Bringing you the issues since 1986

View Online Print Edition


Song, dance, humour, and a dramatic story line

October, 2009

The original impetus for the play Till We Meet Again by David Langois, opening on October 16 at the Oscar Peterson Concert Hall, was his love of the music of that era. But as the playwright began to research the play, interviewing former soldiers and civilians who remember those years vividly, he felt that the stories and emotions of that time also needed to be told.

The result is a tremendously popular show, Till We Meet Again, that has been presented five times since it was written in 2002. The play recreates two years of Music of the Stars, a live national radio variety show broadcast by the newly created CBC starting in 1940.

Director, Heather Markgraf-Lowe

“I think the key to the success of this show is that it’s so varied,” says director Heather Markgraf-Lowe. “Not only does it have songs and dance, it has a dramatic story line, the humour of the commercials and the poignancy of the letters.” While the news broadcasts and commercials in the play during the radio show are authentic, the personal letters that figure in the storyline are composites, based on various stories of the time, Markgraf-Lowe said.

The stage is set up like a radio show, complete with cue cards and lights that let the audience know they are on air. The show’s audience is called upon to be more than observers. “The MC tells the audience when to clap or be quiet. ‘When this sign is on, we’re broadcasting all across Canada.’ When the lights are on, it’s like a live show and the audience becomes the radio audience.”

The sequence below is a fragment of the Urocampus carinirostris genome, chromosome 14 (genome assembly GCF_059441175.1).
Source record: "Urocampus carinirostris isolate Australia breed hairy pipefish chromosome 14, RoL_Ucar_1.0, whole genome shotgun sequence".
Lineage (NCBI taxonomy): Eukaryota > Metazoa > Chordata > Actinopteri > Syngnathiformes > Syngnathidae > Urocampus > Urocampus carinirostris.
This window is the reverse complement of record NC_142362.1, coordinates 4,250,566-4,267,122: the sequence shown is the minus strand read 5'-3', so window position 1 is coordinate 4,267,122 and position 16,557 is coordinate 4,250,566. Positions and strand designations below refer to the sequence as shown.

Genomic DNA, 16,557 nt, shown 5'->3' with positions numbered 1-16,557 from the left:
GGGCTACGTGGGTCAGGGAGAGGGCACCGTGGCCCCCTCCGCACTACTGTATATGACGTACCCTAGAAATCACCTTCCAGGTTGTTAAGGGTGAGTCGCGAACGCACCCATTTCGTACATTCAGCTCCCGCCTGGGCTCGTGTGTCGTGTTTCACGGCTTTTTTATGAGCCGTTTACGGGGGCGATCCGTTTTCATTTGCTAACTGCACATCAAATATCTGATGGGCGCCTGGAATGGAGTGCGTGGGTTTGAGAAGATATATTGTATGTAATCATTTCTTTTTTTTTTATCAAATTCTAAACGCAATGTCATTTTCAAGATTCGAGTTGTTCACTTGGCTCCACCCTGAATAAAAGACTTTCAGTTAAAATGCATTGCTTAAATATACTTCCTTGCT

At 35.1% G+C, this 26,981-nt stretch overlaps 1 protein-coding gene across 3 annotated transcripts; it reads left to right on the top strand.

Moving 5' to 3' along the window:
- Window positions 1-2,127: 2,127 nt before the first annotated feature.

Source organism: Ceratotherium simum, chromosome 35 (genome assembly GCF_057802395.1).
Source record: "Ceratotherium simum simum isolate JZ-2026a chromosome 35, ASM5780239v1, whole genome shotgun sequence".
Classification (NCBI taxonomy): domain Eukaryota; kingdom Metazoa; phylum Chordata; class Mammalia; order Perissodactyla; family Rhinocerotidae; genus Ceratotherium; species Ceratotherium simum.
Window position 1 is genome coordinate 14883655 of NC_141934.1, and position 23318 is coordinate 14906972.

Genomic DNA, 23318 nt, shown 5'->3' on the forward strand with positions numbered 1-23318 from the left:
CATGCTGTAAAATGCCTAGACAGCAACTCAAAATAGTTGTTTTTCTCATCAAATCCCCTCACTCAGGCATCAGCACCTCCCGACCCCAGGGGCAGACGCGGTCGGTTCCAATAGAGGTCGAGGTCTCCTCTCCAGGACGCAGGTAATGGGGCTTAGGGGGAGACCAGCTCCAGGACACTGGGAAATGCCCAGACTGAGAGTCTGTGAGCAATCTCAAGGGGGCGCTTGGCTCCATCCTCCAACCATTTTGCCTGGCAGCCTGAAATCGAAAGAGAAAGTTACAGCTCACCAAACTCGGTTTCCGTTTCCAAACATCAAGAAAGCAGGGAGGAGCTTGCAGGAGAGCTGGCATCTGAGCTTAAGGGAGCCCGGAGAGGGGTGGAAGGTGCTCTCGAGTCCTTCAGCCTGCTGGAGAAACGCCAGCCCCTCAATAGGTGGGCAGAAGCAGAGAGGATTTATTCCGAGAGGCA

In the process they also get to know the performers in the show. “There is the back story of those who are on the stage. The audience sees them as they begin the radio show and they bring along their stories,” Markgraf-Lowe said. “This didn’t happen overnight. We didn’t have the back story of the actors. As we remounted the show we worked on this. At the end of the show, the audience believes they know these people. They are real because they have a life.”

The costumes and music add to the realistic portrayal of the era. “Without the music it wouldn’t be the show. The music is so important.” The most popular songs of the time are heard, including White Cliffs of Dover, Lili Marlene, We’ll Meet Again, Goodnight Sergeant Major and Sentimental Journey.

Markgraf-Lowe, who founded and ran the Hudson Village Theatre for 11 years before she founded Theatre Panache in 2003, says the show is relevant to today’s troubled times. “We’re fighting in Afghanistan and our boys are going out there and they’re dying. Canadians are very aware of the fact that Afghanistan is not our country, not even our Mother Country. Our boys who are going out there are being killed and maimed and wounded emotionally as well as physically.”

Kathleen McAuliffe in Till we meet again Photo: Maurice Jefferies

It resonates in today’s economy as well, she says. “It was tough times then, and it’s tough today. We’re saving our plastic bags. We’re realizing we can’t just throw stuff away anymore.”

At the same time, Markgraf-Lowe says the show is free of politics, with audiences from all backgrounds responding favourably, including the director’s German parents-in-law, who “loved the piece. Japanese, Italian, German members of the audience all love it – because they sang those songs too.”



Post a Comment